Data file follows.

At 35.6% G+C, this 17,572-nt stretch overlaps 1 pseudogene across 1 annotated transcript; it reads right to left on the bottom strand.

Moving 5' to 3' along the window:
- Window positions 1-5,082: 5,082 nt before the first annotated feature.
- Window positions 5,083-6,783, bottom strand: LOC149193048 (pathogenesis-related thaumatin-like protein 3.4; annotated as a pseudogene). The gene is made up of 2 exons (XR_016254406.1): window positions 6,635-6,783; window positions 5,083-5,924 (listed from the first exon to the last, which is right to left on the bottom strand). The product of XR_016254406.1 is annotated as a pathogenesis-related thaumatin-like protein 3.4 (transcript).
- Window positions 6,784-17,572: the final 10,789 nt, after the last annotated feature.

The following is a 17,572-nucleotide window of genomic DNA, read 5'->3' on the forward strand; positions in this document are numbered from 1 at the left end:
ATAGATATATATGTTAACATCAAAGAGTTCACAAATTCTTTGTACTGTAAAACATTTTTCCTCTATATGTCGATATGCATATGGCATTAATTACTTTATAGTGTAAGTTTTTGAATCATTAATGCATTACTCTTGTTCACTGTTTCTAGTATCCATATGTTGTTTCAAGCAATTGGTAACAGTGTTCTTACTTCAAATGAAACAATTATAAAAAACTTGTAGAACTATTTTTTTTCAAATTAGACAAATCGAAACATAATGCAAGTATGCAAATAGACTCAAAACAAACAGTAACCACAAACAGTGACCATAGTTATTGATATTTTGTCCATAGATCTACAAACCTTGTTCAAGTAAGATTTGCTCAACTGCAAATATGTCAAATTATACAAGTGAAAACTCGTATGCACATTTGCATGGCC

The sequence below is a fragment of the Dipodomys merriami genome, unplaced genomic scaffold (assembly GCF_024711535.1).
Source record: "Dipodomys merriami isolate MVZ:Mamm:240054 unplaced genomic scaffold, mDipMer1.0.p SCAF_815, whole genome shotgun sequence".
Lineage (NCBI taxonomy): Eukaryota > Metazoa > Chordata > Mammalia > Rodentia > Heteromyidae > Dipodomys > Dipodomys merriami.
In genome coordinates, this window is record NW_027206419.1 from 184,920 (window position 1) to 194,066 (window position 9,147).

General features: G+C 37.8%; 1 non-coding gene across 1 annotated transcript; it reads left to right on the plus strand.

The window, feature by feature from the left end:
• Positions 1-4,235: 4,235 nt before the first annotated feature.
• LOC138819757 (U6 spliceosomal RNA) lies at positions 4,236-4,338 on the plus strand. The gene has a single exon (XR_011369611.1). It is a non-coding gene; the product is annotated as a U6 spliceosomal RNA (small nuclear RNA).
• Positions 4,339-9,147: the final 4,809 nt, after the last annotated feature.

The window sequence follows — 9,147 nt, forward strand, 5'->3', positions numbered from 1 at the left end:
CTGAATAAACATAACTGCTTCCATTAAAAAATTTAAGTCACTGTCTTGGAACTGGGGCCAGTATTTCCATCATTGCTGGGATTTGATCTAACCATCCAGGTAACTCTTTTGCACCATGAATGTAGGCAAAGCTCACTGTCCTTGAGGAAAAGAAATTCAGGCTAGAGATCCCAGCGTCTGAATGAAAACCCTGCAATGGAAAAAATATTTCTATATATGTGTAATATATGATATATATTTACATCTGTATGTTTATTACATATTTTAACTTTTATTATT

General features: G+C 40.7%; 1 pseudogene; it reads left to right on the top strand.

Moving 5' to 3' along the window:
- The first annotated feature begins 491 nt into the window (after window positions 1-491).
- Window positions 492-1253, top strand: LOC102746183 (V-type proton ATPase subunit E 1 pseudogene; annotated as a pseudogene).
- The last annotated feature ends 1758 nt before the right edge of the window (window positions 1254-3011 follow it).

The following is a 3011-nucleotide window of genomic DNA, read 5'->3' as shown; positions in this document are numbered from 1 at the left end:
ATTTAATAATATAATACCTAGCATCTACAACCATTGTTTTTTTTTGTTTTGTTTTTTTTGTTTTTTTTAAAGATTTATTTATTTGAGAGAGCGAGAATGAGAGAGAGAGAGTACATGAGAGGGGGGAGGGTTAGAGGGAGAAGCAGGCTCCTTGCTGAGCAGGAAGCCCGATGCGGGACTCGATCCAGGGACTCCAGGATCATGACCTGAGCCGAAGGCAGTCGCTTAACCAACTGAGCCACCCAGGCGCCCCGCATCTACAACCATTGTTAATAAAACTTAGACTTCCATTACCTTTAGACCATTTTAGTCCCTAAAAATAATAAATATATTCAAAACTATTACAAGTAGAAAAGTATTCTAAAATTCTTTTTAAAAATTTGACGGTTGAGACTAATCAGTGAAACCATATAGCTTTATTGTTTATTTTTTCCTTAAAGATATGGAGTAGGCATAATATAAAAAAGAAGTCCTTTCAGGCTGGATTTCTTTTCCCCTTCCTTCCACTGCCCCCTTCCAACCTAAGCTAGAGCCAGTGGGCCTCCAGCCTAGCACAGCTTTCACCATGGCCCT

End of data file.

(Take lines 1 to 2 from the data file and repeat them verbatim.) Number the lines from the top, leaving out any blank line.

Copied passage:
At 35.6% G+C, this 17,572-nt stretch overlaps 1 pseudogene across 1 annotated transcript; it reads right to left on the bottom strand.

Moving 5' to 3' along the window: